« 01.04.2015 | Main | 15.12.2014 »

Friday, March 27, 2015

Security, Common Sense and Education

A few weeks ago, we moved into our new apartment here at Lanzhou University. The lock on the front door was not working well so we got a locksmith to change it. A few days later, we forgot our keys inside and locked ourselves out. We returned to the locksmith to pay him to open the door for us but he said he could not. He did not have the tools or the expertise. We could only get someone from Lanzhou (one hour away) to unlock it without keys. It was 9 pm at night, cold and it was not looking promising. We thought about a hotel, my classes the following day and so on. Luckily, my wife remembered that we had given an extra key to a trusted friend right after the installation the new lock. After a phone call and a five-minute wait, we were safely inside our house.

A couple of months ago a similar thing happened to us in Guangzhou and it took about 30 seconds for the locksmith to pick the “high security lock”. A pattern about security and what it really is, begins to emerge from just these two incidents.

In the USA, governments are spending millions of dollars on new prisons while educational spending is defunded. We focus our teaching on math and science and on examinations, while criminality is on the rise.

In the world we are spending billions to secure ourselves from terrorism and precious little is spent on education that teaches children how to get along with each other, how to tolerate or appreciate diversity how to understand and listen to people who have different religions or belief systems. We are living in a multicultural world while failing to see beyond the next sad story in the news.

We create open-systems like the internet and then after seeing the results, we try to implement security. We create governments with guaranteed freedoms and then pass laws to fix the abuses.

Smart criminals are flourishing and those who seek to walk civilization backward are living in paradise.

We fail to use common sense in our solutions. In engineering - be it in software, in governments or in building bridges we consistently omit common sense. We fail to take the long view and see that fundamentally the problem lies in our parenting and in our systems of education. We treat children like cars that all need four wheels and think that if they have four wheels they will grow up happy. We forget about braking systems and about quality. We forget we are human until another human tragedy takes lives and then we ask, “How could this happen?” and “Who is to blame?”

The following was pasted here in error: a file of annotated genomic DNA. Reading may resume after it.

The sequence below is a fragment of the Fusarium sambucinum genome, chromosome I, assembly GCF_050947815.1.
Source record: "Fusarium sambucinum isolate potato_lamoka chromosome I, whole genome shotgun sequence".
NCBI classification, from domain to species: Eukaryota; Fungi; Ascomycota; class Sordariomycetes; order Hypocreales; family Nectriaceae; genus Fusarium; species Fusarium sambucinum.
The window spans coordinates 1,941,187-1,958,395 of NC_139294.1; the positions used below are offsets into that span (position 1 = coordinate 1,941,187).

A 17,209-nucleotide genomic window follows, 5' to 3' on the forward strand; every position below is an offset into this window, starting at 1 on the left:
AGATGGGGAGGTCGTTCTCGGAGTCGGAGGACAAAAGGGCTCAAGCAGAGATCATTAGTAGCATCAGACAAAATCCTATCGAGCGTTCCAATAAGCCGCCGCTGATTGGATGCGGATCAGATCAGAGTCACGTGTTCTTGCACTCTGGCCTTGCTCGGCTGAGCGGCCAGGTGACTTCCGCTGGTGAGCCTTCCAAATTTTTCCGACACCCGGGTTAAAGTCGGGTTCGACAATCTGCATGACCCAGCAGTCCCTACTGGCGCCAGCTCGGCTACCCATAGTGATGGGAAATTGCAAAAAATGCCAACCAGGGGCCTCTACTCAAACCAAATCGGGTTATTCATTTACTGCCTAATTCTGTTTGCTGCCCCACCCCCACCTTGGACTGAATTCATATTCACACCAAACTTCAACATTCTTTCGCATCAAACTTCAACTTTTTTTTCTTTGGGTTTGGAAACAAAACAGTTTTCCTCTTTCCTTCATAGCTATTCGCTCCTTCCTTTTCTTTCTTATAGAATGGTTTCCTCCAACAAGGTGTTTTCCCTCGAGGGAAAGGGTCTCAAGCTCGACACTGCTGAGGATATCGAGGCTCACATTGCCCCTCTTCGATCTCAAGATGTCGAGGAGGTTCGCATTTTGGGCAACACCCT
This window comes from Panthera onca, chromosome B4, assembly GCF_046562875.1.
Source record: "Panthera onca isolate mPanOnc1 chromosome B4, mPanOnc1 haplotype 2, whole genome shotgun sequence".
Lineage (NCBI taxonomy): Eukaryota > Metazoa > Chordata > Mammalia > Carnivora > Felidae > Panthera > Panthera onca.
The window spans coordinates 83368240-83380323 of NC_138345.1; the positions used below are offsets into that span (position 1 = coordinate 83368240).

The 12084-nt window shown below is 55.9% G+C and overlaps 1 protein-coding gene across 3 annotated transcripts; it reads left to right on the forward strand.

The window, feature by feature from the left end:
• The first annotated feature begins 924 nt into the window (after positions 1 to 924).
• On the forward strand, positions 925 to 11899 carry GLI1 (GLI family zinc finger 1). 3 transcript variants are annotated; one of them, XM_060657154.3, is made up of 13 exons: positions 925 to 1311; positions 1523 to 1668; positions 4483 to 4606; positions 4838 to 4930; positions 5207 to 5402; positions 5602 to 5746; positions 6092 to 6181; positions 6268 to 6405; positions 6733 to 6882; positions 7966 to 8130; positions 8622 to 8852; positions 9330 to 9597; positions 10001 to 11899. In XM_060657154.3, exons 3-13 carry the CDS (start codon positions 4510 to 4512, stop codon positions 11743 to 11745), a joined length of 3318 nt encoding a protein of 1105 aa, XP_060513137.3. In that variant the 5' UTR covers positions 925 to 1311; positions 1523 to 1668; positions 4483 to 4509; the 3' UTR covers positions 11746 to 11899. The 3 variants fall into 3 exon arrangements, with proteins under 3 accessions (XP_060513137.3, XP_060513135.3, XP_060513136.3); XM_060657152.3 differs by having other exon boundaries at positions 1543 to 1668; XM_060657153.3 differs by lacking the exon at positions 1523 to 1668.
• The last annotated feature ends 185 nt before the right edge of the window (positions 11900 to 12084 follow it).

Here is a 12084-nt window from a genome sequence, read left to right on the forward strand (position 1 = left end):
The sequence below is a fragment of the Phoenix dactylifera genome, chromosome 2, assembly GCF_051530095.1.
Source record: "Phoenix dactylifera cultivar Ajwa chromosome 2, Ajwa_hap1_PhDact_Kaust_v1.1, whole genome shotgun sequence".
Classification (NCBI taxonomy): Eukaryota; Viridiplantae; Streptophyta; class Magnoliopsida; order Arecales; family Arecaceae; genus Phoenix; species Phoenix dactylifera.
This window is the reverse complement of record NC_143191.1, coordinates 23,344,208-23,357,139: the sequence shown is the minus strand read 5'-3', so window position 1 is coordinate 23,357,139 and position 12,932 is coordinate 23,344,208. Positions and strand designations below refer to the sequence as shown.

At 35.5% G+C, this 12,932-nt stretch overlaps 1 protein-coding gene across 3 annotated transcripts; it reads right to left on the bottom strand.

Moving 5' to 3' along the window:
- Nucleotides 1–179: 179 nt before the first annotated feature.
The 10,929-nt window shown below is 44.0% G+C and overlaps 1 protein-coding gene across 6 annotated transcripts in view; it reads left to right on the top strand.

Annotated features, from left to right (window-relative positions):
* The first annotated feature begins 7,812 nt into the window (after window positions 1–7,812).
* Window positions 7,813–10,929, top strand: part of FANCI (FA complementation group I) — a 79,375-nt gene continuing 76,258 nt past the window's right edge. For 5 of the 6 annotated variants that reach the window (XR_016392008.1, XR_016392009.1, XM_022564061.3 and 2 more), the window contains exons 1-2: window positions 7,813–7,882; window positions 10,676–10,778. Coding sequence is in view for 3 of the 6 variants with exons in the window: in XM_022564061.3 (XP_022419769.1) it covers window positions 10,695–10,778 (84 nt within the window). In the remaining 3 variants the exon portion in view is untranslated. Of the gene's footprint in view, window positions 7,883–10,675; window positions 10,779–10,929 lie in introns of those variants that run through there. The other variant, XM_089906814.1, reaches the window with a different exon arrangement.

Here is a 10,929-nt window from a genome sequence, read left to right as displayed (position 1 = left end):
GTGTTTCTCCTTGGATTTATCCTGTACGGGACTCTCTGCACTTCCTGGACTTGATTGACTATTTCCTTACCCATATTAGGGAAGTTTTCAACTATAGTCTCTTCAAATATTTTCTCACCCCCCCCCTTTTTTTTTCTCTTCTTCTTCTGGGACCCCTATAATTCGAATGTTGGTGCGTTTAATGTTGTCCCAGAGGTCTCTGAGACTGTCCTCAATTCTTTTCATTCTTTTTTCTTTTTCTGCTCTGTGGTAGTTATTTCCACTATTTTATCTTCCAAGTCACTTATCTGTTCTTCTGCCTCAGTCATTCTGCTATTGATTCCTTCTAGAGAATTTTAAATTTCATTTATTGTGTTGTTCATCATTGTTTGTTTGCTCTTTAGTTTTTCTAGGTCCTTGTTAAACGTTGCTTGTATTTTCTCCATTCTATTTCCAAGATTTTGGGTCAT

The crash of the Germanwings plane in March of 2015 shows the extreme futility of our directions and out efforts. After 911, we made cockpit doors that can keep out terrorists but we forgot that pilots need to eat, drink and use the bathrooms. At those times, the door is open. Moreover, we created locks that can be locked from the inside to keep out the bad guys. But as we have seen the bad guys can be on the inside and they can lock out the good guys. Then we have another tragic loss of life, another wave of angst, another failed “solution”.

I think we need a fundamental rethinking of all of these issues. We need to understand and build educational systems that are not assembly lines, which seek to find and enhance the basic goodness in every child. We need to facilitate the growth of adults who understand what really leads to happiness and what leads to sorrow. We need adults who can exercise creative and critical thinking skills and such adults only come into being after once being children: spiritually and mentally healthy children.

Will this prevent every disaster? No, it will not. Some people will always slip through the cracks, but it should make better engineers, better thinking and should make for a much happier society. We should be more “secure” without bigger locks, more happy without more drugs and common sense might just begin to flourish.

Posted by Steven Fletcher at 8:14 AM
Edited on: Friday, March 27, 2015 8:30 AM
Categories: Education, Software and Hardware